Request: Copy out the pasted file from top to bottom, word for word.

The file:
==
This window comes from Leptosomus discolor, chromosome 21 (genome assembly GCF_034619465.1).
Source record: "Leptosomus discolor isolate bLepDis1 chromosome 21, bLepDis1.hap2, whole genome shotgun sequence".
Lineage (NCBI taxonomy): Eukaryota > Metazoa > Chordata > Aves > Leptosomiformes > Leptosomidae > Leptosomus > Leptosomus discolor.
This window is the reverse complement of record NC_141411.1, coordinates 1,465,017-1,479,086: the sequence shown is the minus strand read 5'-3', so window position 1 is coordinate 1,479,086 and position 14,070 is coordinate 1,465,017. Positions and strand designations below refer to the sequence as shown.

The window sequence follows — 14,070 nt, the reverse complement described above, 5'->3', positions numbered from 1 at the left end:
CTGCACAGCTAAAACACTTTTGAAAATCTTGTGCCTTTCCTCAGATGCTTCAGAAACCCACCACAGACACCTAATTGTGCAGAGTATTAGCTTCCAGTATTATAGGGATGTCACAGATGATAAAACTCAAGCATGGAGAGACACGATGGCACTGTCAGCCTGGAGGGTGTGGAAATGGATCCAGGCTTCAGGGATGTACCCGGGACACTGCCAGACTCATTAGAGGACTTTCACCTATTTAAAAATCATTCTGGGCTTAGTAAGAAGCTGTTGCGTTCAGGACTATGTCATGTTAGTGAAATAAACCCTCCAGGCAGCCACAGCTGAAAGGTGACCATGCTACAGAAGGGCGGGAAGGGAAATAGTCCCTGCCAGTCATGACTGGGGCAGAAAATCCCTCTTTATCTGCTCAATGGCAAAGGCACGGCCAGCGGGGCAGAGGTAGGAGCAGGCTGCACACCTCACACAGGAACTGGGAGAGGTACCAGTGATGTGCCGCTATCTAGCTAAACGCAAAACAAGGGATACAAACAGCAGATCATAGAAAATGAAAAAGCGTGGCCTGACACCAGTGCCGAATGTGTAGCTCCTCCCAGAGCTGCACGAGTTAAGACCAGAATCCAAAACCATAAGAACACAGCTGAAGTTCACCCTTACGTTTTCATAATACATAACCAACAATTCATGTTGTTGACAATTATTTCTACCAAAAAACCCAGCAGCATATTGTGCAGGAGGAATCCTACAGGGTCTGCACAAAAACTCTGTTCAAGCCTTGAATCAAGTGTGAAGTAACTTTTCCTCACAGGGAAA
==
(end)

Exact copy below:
This window comes from Leptosomus discolor, chromosome 21 (genome assembly GCF_034619465.1).
Source record: "Leptosomus discolor isolate bLepDis1 chromosome 21, bLepDis1.hap2, whole genome shotgun sequence".
Lineage (NCBI taxonomy): Eukaryota > Metazoa > Chordata > Aves > Leptosomiformes > Leptosomidae > Leptosomus > Leptosomus discolor.
This window is the reverse complement of record NC_141411.1, coordinates 1,465,017-1,479,086: the sequence shown is the minus strand read 5'-3', so window position 1 is coordinate 1,479,086 and position 14,070 is coordinate 1,465,017. Positions and strand designations below refer to the sequence as shown.

The window sequence follows — 14,070 nt, the reverse complement described above, 5'->3', positions numbered from 1 at the left end:
CTGCACAGCTAAAACACTTTTGAAAATCTTGTGCCTTTCCTCAGATGCTTCAGAAACCCACCACAGACACCTAATTGTGCAGAGTATTAGCTTCCAGTATTATAGGGATGTCACAGATGATAAAACTCAAGCATGGAGAGACACGATGGCACTGTCAGCCTGGAGGGTGTGGAAATGGATCCAGGCTTCAGGGATGTACCCGGGACACTGCCAGACTCATTAGAGGACTTTCACCTATTTAAAAATCATTCTGGGCTTAGTAAGAAGCTGTTGCGTTCAGGACTATGTCATGTTAGTGAAATAAACCCTCCAGGCAGCCACAGCTGAAAGGTGACCATGCTACAGAAGGGCGGGAAGGGAAATAGTCCCTGCCAGTCATGACTGGGGCAGAAAATCCCTCTTTATCTGCTCAATGGCAAAGGCACGGCCAGCGGGGCAGAGGTAGGAGCAGGCTGCACACCTCACACAGGAACTGGGAGAGGTACCAGTGATGTGCCGCTATCTAGCTAAACGCAAAACAAGGGATACAAACAGCAGATCATAGAAAATGAAAAAGCGTGGCCTGACACCAGTGCCGAATGTGTAGCTCCTCCCAGAGCTGCACGAGTTAAGACCAGAATCCAAAACCATAAGAACACAGCTGAAGTTCACCCTTACGTTTTCATAATACATAACCAACAATTCATGTTGTTGACAATTATTTCTACCAAAAAACCCAGCAGCATATTGTGCAGGAGGAATCCTACAGGGTCTGCACAAAAACTCTGTTCAAGCCTTGAATCAAGTGTGAAGTAACTTTTCCTCACAGGGAAA